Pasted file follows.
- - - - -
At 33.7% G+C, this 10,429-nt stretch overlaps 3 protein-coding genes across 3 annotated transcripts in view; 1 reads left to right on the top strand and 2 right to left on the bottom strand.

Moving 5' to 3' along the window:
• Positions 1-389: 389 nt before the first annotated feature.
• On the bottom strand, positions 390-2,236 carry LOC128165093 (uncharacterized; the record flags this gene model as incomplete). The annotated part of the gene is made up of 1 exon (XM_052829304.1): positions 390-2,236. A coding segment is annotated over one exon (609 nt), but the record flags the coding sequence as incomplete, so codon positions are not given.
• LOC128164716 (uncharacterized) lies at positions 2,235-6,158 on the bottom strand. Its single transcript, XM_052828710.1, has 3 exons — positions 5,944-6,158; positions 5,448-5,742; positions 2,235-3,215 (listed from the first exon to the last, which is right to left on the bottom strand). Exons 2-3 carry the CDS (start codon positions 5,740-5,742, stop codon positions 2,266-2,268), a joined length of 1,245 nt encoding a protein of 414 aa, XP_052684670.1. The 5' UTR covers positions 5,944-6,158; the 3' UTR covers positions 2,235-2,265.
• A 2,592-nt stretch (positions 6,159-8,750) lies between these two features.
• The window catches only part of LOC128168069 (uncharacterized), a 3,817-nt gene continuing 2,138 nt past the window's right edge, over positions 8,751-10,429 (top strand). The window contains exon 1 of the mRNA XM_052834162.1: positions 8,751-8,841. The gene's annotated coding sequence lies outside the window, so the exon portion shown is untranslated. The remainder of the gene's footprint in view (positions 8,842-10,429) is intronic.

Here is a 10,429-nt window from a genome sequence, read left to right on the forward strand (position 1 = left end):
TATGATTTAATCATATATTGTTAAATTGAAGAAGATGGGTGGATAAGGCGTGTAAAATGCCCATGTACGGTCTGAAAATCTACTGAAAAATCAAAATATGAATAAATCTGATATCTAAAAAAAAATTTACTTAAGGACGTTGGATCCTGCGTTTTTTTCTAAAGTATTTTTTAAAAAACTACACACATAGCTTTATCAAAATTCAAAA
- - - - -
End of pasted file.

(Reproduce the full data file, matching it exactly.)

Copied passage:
At 33.7% G+C, this 10,429-nt stretch overlaps 3 protein-coding genes across 3 annotated transcripts in view; 1 reads left to right on the top strand and 2 right to left on the bottom strand.

Moving 5' to 3' along the window:
• Positions 1-389: 389 nt before the first annotated feature.
• On the bottom strand, positions 390-2,236 carry LOC128165093 (uncharacterized; the record flags this gene model as incomplete). The annotated part of the gene is made up of 1 exon (XM_052829304.1): positions 390-2,236. A coding segment is annotated over one exon (609 nt), but the record flags the coding sequence as incomplete, so codon positions are not given.
• LOC128164716 (uncharacterized) lies at positions 2,235-6,158 on the bottom strand. Its single transcript, XM_052828710.1, has 3 exons — positions 5,944-6,158; positions 5,448-5,742; positions 2,235-3,215 (listed from the first exon to the last, which is right to left on the bottom strand). Exons 2-3 carry the CDS (start codon positions 5,740-5,742, stop codon positions 2,266-2,268), a joined length of 1,245 nt encoding a protein of 414 aa, XP_052684670.1. The 5' UTR covers positions 5,944-6,158; the 3' UTR covers positions 2,235-2,265.
• A 2,592-nt stretch (positions 6,159-8,750) lies between these two features.
• The window catches only part of LOC128168069 (uncharacterized), a 3,817-nt gene continuing 2,138 nt past the window's right edge, over positions 8,751-10,429 (top strand). The window contains exon 1 of the mRNA XM_052834162.1: positions 8,751-8,841. The gene's annotated coding sequence lies outside the window, so the exon portion shown is untranslated. The remainder of the gene's footprint in view (positions 8,842-10,429) is intronic.

Here is a 10,429-nt window from a genome sequence, read left to right on the forward strand (position 1 = left end):
TATGATTTAATCATATATTGTTAAATTGAAGAAGATGGGTGGATAAGGCGTGTAAAATGCCCATGTACGGTCTGAAAATCTACTGAAAAATCAAAATATGAATAAATCTGATATCTAAAAAAAAATTTACTTAAGGACGTTGGATCCTGCGTTTTTTTCTAAAGTATTTTTTAAAAAACTACACACATAGCTTTATCAAAATTCAAAA